Lymphoma

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Lymphoma

What Is Lymphoma?

Lymphoma, as the term suggests is a type of cancer which affects the Lymphatic System. The Lymphatic System runs along the Circulatory System of the body and carries infection-fighting cells to all parts of the body. When these infection-fighting cells, called Lymphocytes, multiply uncontrollably and live longer than they are supposed to, Lymphoma may develop. It may develop in the lymph nodes, spleen, bone marrow, blood or other organs and may eventually form a tumour. The tumour then grows and invades the space of surrounding tissues and organs, depriving them of oxygen and nutrients.

What Are The Types Of Lymphoma?

There are two main types of Lymphoma:

  • Non-Hodgkin Lymphoma
  • Hodgkin Lymphoma

Non-Hodgkin and Hodgkin Lymphoma each affect a different kind of lymphocyte and grows at a different rate and responds differently to treatment.

Non-Hodgkin Lymphoma (NHL) – NHL is further classified into a variety of subtypes based on the cell of origin (B-cell or T-cell), and the cell characteristics. The subtype of NHL determines the necessity of early treatment, the response to treatment, the type of treatment required and the prognosis.

About 90% of the Lymphomas are Non-Hodgkin Lymphoma and it occurs mainly in adults with the peak occurrence between 45-60 years of age.

Hodgkin Lymphoma (HL) – Also known as Hodgkin’s Disease, HL is most common in young adults (ages 15 to 35) and other adults (above 50). It affects both adults and children.

 What Causes Lymphoma?

While the causes of Lymphoma are not exactly known, the following are more susceptible:

  • Males who are 60-years or older
  • One who has a weak immune system from HIV/ AIDS, an organ transplant or because one is born with an immune disease
  • One who has been affected with a virus such as Epstein-Barr, Hepatitis C, Human T-Cell Leukaemia/ Lymphoma (HTLV-1), or Human Herpevirus 8 (HHV8)
  • One who as a close relative suffering from Lymphoma
  • One who is exposed to benzene or chemicals that kills bugs and weeds
  • One who is treated for cancer with radiation therapy
  • One who is overweight
What Are The Symptoms Of Lymphoma?

The human body gives out several warning signs for Lymphoma, they might include:

  • Painless swelling of one or more lymph nodes, often in the neck, armpit or groin
  • Swelling, fluid accumulation, or pain in the abdomen
  • Shortness of breath, wheezing or coughing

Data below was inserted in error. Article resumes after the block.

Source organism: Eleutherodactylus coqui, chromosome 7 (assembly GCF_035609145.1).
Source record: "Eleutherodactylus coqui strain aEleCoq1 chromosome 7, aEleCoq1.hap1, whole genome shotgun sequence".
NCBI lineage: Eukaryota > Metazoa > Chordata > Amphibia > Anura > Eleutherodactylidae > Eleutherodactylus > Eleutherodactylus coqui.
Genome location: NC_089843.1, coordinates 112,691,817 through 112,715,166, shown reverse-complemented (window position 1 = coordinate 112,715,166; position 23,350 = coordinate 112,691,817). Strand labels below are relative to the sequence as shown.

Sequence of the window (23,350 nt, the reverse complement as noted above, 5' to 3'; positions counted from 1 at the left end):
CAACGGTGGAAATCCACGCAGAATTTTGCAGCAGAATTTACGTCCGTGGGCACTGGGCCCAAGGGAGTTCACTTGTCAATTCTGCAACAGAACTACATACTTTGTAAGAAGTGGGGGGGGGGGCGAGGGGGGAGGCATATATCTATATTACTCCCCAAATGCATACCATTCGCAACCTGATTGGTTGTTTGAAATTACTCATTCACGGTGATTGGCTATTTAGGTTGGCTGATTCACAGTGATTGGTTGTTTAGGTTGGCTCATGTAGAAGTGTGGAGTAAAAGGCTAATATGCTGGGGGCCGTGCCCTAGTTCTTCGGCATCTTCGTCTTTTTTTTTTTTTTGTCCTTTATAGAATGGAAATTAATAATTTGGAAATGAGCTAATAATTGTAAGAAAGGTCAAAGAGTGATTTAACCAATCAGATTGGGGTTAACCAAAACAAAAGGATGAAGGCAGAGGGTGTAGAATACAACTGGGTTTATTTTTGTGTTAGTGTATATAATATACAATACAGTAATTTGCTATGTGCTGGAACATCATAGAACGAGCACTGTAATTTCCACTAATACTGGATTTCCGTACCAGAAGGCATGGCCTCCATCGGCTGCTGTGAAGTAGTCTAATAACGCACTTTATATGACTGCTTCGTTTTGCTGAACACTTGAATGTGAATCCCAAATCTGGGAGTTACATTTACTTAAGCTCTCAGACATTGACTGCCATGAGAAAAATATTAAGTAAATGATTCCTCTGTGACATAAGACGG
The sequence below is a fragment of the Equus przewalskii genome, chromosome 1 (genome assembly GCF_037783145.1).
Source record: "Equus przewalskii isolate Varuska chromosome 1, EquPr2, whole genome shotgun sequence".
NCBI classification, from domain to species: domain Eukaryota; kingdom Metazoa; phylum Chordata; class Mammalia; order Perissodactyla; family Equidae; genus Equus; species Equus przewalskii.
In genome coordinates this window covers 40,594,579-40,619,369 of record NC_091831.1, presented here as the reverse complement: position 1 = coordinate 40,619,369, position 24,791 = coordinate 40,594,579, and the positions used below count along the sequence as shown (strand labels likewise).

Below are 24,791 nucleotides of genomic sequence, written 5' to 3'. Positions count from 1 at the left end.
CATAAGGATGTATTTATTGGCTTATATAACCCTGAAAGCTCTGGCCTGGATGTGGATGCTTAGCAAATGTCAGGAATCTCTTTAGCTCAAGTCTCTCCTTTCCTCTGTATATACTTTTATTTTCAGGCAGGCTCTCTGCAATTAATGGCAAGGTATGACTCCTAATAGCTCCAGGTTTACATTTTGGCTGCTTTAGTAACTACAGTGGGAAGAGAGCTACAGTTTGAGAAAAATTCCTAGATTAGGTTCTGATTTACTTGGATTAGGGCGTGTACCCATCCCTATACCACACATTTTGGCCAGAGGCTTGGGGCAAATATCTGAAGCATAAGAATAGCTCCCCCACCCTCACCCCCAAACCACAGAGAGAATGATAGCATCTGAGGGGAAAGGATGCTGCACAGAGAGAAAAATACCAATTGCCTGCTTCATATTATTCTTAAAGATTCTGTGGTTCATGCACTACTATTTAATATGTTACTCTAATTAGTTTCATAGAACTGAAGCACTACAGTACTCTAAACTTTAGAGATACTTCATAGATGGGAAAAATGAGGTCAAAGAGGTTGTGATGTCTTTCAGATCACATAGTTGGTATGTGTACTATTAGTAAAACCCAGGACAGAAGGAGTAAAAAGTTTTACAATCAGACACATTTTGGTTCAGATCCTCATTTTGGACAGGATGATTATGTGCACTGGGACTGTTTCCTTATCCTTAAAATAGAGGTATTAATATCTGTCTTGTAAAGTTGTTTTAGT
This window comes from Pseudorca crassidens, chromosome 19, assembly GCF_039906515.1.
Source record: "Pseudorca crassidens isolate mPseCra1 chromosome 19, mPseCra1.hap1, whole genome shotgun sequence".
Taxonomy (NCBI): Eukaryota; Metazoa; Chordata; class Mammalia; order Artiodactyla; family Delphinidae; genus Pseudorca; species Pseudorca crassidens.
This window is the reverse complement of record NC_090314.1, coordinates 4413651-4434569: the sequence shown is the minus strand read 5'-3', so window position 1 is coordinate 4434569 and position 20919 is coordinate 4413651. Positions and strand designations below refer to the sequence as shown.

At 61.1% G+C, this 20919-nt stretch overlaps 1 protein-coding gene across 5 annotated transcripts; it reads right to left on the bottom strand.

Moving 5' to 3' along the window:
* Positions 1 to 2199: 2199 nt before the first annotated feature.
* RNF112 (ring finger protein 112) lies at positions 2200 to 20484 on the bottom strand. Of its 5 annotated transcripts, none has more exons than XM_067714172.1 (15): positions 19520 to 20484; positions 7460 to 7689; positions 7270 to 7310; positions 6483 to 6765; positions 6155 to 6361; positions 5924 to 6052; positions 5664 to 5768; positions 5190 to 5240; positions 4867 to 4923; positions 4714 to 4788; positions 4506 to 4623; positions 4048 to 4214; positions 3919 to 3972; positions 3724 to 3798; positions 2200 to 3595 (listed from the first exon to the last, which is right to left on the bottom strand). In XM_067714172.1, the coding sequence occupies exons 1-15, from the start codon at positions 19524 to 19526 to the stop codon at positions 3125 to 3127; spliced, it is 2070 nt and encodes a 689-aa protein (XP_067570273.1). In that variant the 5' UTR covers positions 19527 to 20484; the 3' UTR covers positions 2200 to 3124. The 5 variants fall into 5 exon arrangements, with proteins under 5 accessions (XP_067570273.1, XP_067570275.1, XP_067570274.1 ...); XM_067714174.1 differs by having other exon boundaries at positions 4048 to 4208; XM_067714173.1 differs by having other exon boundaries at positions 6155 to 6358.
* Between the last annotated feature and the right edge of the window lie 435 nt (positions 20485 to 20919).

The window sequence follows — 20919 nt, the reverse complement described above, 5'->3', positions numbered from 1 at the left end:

• Bloody stool or vomit
  • Swelling of the face, neck and arms
  • Blockage of urine
  • Pain in the bones
  • Unexplained weight loss
  • Low grade fever lasting many days
How Is Lymphoma Diagnosed?

The only way to confirm a diagnosis of Lymphoma is by carrying out a minor surgical procedure called a Lymph node biopsy depending upon the location of the lymph node. However, with the presence of the above symptoms, your doctor should perform other tests before ordering a biopsy, such as – a Complete Blood Count (CBC), Bone Marrow Sample, Chest X-Ray, CT Scan, MRI, PET Scan and a Lumbar Puncture.

 How Is Lymphoma Treated?

The treatment for Lymphoma largely depends on the type of Lymphoma and on how far has it spread.

Treatment of Hodgkin Lymphoma (HL):
HL is a relatively aggressive cancer and can quickly spread through the body. Despite this, it’s also one of the most easily treated types of cancer. The main treatments used are Chemotherapy, followed by Radiotherapy, or Chemotherapy alone. Surgery isn’t generally used as a treatment for the condition.
Overall, around 85% of people with Hodgkin Lymphoma live at least five years and most of these will be cured. However, there’s a risk of long-term problems after treatment, including infertility and an increased risk of developing another type of cancer in the future.

Treatment of Non-Hodgkin Lymphoma (NHL):
NHL is usually treated with Cancer-killing Medication or Radiotherapy, although some people may not need immediate treatment. In some cases, if the initial cancer is very small, it can be removed during a biopsy and no other treatment may be needed.

The main treatment options for NHL are:

  • Chemotherapy – Depending on the stage of the cancer, Chemotherapy can be administered either intravenously or orally. It is usually given over a period of a few months on an outpatient basis, however, if the symptoms or side-effect become troublesome, a hospital stay may be required.
  • Radiotherapy – It is most often used to treat early-stage NHL, where the cancer is only in one part of the body. This is normally given in short daily sessions over several weeks.
  • Monoclonal Antibody Therapy – This type of medication attaches themselves to the surface of the cancerous cells and stimulates the immune system to attack and kill the cells. This if often given in combination with Chemotherapy to make the treatment more effective.
 What Are The Side Effects Of Treatment?

Side Effects of Chemotherapy: Nausea & Vomiting, Diarrhoea, Loss of Appetite, Mouth Ulcers, Tiredness, Skin Rashes, Hair Loss, Infertility (could be temporary)

Side Effects of Radiotherapy: While Radiotherapy is painless, there are some common side effects such as: Sore & Red Skin in the treatment area, Tiredness, Nausea & Vomiting, Dry Mouth, Loss of Appetite.

Side Effects of Monoclonal Antibody Therapy: Flu-like Symptoms such as headaches, fever, & chills; Tiredness, Nausea, Itchy Rash.